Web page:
Support from both federal and provincial policies as well as on-site consulting activities carried out by the Austrian Consultancy for Endogenous Regional Development (ÖAR) were decisive in motivating and streamlining the efforts of the local population. The most important part of the process was to strike a balance between the different administrative levels, sectors, and societal groups. After 15 years of development work, it became clear that such a quest for balance must remain a continuous process, while agreement on models and periodic renewal of development strategies must also be sought. Hence, the spirit of innovation has to be continuously kindled, and local actors should not return to the static view of fulfilling a once-agreed-on development program. Reaffirmation of the strategy and the search for new objectives characterize the dynamism shown by the local actors, who are the driving force.
The Lesachtal project has revealed that it does not suffice to focus only on economic development. It is particularly important to foster informal activities such as networking between project groups and initiatives, as this contributes to building consensus among the local population, increases the potential for regional development, and partly removes bottlenecks in local decision making. Local actors also now agree that efforts have to be renewed and that networking with other regions is a basis for exchange of experience and for keeping or regaining momentum.
The adoption of a strategy that made “soft tourism” the trademark of the area (see box above) was a decisive step. The project has achieved national and international repute, as testified by the awards received: At the 1991 Holiday Fair in Stuttgart, Lesachtal was praised as the “most environmentally sensitive community and unspoiled vacation setting in the Alps.” Some years later, Friends of Nature International selected Lesachtal as a model region for its action entitled “The Alps—Landscape of the Year 1995.”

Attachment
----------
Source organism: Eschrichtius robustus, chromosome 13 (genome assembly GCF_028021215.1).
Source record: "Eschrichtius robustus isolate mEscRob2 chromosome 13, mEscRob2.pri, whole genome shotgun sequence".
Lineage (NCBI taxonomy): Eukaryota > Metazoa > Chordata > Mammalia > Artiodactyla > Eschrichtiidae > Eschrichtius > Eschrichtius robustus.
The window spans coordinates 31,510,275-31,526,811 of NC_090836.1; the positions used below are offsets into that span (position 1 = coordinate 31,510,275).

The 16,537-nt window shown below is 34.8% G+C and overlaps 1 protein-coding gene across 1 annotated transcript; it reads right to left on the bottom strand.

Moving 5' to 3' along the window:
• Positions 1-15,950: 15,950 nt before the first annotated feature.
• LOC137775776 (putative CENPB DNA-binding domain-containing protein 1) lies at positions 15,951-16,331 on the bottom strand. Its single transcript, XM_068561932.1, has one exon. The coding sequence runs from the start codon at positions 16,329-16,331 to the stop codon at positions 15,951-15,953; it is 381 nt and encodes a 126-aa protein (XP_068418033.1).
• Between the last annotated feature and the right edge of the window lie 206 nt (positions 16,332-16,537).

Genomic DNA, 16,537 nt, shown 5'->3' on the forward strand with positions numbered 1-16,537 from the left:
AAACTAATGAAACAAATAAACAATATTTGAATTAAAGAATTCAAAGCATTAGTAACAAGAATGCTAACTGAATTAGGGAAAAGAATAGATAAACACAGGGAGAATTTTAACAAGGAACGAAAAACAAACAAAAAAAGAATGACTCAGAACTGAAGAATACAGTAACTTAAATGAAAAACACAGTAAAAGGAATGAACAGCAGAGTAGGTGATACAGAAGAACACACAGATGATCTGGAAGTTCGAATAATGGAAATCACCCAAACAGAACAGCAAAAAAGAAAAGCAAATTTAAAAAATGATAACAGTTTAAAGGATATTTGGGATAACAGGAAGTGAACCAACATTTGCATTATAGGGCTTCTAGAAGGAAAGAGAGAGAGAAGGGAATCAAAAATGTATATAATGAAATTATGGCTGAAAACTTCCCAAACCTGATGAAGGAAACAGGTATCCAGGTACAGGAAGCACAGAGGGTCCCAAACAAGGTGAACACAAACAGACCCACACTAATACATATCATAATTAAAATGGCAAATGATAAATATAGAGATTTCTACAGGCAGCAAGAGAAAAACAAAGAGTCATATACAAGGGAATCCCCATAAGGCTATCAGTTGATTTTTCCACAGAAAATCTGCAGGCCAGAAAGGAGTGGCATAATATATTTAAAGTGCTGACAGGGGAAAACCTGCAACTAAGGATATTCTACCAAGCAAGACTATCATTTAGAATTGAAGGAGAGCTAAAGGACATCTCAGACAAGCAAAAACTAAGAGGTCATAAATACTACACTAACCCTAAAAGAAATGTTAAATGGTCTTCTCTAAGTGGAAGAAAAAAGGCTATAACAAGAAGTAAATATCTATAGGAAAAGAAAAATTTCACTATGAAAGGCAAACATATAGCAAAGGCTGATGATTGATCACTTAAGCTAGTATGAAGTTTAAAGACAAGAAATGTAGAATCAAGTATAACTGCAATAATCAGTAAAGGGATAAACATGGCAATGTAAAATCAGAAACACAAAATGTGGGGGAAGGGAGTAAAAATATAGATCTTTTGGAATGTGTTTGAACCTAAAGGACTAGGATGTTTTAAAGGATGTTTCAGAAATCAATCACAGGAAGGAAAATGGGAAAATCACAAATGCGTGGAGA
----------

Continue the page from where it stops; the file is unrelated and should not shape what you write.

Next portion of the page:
Lessons learned for local/regional development in other mountain areas
Although the approach to mountain development adopted about 3 decades ago in Austria aimed at a holistic solution of problems, pioneer activities met with considerable difficulties related mainly to the prevailing institutional framework and the individual activities of (economic) actors. In many cases, the hardest task was to adapt individual strategies and establish a common basis for cooperative action in small mountain communities. As is particularly visible in mountain areas, a focused and coordinated policy integrating regional aspects, spatial planning, and economic, environmental, technological, transport, structural, and agricultural aspects is necessary at the different territorial levels.
The encouraging results of pilot programs significantly influenced the assessment of mountain development and the scope of economic activities perceived as opportunities in these areas. The Austrian experience shows that successful policies to safeguard environmental amenities and cultural landscapes while promoting regional development calls for the incorporation of spatially oriented sectoral policies in integrated regional development strategies. The long-term provision of public environmental amenities in mountain areas can only be ensured by maintaining settlements as well as social and economic activities and by conserving and shaping cultural landscapes (Figure 4).